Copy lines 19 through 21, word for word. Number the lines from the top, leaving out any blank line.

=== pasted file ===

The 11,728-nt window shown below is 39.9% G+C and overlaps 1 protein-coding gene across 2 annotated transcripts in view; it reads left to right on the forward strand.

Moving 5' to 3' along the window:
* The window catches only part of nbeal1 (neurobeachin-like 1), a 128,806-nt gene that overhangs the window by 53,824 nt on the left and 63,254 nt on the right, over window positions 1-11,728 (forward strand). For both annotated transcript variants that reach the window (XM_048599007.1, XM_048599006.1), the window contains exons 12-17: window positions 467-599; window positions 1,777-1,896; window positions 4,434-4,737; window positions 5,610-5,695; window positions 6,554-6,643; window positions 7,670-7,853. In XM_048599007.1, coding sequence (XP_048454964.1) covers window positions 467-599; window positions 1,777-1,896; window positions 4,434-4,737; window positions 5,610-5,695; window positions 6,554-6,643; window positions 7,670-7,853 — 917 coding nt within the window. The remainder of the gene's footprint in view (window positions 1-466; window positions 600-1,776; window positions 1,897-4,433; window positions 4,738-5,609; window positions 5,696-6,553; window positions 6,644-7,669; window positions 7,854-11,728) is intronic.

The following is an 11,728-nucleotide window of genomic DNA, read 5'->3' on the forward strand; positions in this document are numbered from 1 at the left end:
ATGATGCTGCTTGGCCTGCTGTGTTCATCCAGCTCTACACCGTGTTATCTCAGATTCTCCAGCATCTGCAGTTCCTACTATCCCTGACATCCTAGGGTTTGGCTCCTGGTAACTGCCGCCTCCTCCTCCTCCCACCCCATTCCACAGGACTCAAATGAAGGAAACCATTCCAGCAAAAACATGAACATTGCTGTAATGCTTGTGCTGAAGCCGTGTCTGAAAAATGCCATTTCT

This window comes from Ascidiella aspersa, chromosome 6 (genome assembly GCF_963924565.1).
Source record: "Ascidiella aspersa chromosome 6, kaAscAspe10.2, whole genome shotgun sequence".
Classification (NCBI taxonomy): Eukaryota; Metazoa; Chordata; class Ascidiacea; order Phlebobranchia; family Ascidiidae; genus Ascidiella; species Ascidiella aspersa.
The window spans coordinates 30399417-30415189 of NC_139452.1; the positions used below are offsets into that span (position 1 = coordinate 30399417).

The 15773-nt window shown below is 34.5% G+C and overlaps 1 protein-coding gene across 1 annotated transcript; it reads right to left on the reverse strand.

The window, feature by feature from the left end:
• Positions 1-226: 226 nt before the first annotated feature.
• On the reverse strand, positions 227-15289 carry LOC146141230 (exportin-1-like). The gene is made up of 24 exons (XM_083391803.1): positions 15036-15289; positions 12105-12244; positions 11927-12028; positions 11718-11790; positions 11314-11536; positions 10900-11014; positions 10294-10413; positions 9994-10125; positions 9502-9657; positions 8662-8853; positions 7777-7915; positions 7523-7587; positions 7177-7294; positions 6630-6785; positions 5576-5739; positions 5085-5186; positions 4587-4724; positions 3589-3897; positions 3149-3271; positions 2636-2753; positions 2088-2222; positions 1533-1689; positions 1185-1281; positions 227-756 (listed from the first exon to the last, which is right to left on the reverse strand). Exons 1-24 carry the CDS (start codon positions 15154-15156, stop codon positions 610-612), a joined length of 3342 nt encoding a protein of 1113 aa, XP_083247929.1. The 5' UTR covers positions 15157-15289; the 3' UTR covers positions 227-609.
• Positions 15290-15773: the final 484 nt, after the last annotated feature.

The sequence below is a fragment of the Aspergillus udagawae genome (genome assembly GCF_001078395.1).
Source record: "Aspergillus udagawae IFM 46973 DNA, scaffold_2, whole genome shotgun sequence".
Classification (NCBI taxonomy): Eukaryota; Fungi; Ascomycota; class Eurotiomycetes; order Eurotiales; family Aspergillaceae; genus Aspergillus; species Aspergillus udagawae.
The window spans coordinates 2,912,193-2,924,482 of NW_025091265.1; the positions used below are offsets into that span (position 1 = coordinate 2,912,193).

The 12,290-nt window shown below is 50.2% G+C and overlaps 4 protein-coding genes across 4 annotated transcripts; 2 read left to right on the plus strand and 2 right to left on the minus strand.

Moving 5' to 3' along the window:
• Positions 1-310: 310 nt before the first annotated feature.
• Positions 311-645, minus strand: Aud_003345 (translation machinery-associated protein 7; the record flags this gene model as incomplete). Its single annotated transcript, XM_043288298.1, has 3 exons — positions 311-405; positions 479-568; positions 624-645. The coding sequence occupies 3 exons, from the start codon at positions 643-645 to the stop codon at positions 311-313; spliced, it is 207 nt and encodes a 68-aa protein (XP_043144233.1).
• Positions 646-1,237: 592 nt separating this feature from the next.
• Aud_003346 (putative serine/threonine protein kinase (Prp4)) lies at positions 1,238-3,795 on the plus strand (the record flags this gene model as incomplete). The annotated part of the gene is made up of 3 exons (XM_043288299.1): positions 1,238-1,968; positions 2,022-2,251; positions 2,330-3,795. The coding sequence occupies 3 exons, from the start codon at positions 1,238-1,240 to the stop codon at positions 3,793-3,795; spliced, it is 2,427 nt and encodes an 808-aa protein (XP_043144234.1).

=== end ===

The 12,290-nt window shown below is 50.2% G+C and overlaps 4 protein-coding genes across 4 annotated transcripts; 2 read left to right on the plus strand and 2 right to left on the minus strand.

Moving 5' to 3' along the window:
• Positions 1-310: 310 nt before the first annotated feature.